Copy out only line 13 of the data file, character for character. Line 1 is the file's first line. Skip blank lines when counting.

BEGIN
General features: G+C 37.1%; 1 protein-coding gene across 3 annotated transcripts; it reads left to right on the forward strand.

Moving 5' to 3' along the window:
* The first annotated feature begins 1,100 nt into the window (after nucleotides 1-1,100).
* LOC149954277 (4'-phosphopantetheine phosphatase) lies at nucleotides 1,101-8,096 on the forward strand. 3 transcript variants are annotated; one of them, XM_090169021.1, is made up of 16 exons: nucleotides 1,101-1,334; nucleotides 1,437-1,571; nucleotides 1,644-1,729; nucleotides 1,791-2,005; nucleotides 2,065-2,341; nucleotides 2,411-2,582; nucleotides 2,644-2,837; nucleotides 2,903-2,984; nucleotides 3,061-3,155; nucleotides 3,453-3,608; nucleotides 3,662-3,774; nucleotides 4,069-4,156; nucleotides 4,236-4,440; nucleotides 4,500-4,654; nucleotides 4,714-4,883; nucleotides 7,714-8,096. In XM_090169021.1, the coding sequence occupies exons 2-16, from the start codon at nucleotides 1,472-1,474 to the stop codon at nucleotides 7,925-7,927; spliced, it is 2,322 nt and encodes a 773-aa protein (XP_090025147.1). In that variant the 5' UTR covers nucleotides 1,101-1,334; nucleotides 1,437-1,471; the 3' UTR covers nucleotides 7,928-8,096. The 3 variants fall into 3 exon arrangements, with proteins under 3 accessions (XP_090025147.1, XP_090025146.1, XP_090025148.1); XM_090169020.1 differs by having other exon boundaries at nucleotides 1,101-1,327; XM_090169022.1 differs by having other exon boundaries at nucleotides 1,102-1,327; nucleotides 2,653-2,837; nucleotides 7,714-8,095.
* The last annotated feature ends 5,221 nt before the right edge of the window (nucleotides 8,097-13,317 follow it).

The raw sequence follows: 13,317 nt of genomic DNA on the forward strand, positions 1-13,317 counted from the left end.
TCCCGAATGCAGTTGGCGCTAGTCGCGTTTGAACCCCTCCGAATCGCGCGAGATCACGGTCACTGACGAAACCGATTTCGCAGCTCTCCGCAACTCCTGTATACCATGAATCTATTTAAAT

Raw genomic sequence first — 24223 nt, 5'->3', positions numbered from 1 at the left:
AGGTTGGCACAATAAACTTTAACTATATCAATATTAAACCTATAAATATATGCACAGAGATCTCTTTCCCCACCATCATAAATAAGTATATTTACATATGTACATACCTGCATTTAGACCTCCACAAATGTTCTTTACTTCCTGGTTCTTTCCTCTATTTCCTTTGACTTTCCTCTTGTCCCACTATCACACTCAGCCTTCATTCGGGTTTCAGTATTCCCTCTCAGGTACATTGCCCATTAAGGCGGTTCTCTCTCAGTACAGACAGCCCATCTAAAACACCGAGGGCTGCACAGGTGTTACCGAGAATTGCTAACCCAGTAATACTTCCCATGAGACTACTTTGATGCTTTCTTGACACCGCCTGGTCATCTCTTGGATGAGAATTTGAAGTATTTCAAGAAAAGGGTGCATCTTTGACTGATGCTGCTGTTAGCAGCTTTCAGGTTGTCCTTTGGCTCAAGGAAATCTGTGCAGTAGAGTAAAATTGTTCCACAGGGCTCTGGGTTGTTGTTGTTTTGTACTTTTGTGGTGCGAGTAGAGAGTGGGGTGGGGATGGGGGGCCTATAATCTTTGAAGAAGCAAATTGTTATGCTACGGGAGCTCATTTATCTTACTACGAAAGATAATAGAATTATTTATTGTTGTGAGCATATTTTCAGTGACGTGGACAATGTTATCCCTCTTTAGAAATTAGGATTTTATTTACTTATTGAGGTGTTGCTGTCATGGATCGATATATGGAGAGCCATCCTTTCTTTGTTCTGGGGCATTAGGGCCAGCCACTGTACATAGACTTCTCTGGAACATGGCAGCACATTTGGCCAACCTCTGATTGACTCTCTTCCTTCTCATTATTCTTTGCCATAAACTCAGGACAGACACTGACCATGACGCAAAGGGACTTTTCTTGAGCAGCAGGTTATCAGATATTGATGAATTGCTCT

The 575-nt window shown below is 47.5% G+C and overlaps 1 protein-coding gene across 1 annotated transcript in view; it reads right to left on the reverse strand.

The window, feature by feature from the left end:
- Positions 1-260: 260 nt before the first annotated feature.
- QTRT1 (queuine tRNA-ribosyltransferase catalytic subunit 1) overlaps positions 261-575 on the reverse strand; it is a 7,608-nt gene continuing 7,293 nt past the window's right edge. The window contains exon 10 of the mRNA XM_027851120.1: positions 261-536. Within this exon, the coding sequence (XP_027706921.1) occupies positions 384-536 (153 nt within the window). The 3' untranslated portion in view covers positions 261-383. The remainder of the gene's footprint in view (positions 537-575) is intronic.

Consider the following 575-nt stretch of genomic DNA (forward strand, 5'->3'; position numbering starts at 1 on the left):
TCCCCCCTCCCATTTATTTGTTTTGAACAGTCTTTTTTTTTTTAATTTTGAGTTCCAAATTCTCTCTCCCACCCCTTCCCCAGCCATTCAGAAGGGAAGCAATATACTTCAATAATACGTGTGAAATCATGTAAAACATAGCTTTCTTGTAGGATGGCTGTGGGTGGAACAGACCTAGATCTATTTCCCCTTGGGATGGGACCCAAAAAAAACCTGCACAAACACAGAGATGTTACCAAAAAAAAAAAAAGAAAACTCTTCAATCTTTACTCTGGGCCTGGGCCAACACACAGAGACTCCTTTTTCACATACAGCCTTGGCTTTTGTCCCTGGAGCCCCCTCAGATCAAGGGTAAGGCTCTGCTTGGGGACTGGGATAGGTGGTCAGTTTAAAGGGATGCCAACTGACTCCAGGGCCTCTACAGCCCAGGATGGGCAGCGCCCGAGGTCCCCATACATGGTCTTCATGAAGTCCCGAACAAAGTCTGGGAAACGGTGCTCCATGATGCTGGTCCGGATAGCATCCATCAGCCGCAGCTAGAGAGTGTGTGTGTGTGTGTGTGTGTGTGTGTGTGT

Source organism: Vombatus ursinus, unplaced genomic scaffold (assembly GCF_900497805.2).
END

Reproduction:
- QTRT1 (queuine tRNA-ribosyltransferase catalytic subunit 1) overlaps positions 261-575 on the reverse strand; it is a 7,608-nt gene continuing 7,293 nt past the window's right edge. The window contains exon 10 of the mRNA XM_027851120.1: positions 261-536. Within this exon, the coding sequence (XP_027706921.1) occupies positions 384-536 (153 nt within the window). The 3' untranslated portion in view covers positions 261-383. The remainder of the gene's footprint in view (positions 537-575) is intronic.